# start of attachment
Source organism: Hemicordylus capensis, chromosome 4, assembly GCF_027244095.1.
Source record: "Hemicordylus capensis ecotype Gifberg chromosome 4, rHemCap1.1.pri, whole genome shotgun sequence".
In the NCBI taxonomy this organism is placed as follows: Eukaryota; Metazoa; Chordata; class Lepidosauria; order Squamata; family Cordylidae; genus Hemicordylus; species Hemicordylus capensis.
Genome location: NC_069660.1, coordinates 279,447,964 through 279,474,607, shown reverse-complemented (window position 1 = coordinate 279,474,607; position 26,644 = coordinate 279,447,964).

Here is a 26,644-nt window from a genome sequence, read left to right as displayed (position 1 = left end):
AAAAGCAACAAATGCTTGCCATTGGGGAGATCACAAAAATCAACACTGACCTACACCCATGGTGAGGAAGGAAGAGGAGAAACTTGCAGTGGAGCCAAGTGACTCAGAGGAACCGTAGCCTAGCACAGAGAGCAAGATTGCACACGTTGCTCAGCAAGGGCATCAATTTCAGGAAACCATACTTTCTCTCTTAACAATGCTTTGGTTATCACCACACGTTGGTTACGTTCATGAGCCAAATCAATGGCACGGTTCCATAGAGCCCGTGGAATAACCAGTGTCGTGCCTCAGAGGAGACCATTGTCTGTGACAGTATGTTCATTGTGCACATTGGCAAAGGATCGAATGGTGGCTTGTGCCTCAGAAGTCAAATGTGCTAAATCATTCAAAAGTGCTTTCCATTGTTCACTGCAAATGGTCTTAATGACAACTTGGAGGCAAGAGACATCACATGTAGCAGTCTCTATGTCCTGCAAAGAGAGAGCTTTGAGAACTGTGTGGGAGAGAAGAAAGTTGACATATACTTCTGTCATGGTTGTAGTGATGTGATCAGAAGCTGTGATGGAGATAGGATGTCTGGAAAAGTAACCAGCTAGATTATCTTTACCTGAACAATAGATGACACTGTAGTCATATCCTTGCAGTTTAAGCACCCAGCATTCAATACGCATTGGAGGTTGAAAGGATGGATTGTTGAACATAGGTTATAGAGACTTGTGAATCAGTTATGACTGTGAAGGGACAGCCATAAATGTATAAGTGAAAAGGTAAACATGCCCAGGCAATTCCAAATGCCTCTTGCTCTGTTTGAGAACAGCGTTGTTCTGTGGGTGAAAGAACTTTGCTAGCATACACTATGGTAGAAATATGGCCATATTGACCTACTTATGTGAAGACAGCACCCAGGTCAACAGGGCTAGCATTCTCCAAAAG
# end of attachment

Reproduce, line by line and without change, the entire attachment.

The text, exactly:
Source organism: Hemicordylus capensis, chromosome 4, assembly GCF_027244095.1.
Source record: "Hemicordylus capensis ecotype Gifberg chromosome 4, rHemCap1.1.pri, whole genome shotgun sequence".
In the NCBI taxonomy this organism is placed as follows: Eukaryota; Metazoa; Chordata; class Lepidosauria; order Squamata; family Cordylidae; genus Hemicordylus; species Hemicordylus capensis.
Genome location: NC_069660.1, coordinates 279,447,964 through 279,474,607, shown reverse-complemented (window position 1 = coordinate 279,474,607; position 26,644 = coordinate 279,447,964).

Here is a 26,644-nt window from a genome sequence, read left to right as displayed (position 1 = left end):
AAAAGCAACAAATGCTTGCCATTGGGGAGATCACAAAAATCAACACTGACCTACACCCATGGTGAGGAAGGAAGAGGAGAAACTTGCAGTGGAGCCAAGTGACTCAGAGGAACCGTAGCCTAGCACAGAGAGCAAGATTGCACACGTTGCTCAGCAAGGGCATCAATTTCAGGAAACCATACTTTCTCTCTTAACAATGCTTTGGTTATCACCACACGTTGGTTACGTTCATGAGCCAAATCAATGGCACGGTTCCATAGAGCCCGTGGAATAACCAGTGTCGTGCCTCAGAGGAGACCATTGTCTGTGACAGTATGTTCATTGTGCACATTGGCAAAGGATCGAATGGTGGCTTGTGCCTCAGAAGTCAAATGTGCTAAATCATTCAAAAGTGCTTTCCATTGTTCACTGCAAATGGTCTTAATGACAACTTGGAGGCAAGAGACATCACATGTAGCAGTCTCTATGTCCTGCAAAGAGAGAGCTTTGAGAACTGTGTGGGAGAGAAGAAAGTTGACATATACTTCTGTCATGGTTGTAGTGATGTGATCAGAAGCTGTGATGGAGATAGGATGTCTGGAAAAGTAACCAGCTAGATTATCTTTACCTGAACAATAGATGACACTGTAGTCATATCCTTGCAGTTTAAGCACCCAGCATTCAATACGCATTGGAGGTTGAAAGGATGGATTGTTGAACATAGGTTATAGAGACTTGTGAATCAGTTATGACTGTGAAGGGACAGCCATAAATGTATAAGTGAAAAGGTAAACATGCCCAGGCAATTCCAAATGCCTCTTGCTCTGTTTGAGAACAGCGTTGTTCTGTGGGTGAAAGAACTTTGCTAGCATACACTATGGTAGAAATATGGCCATATTGACCTACTTATGTGAAGACAGCACCCAGGTCAACAGGGCTAGCATTCTCCAAAAG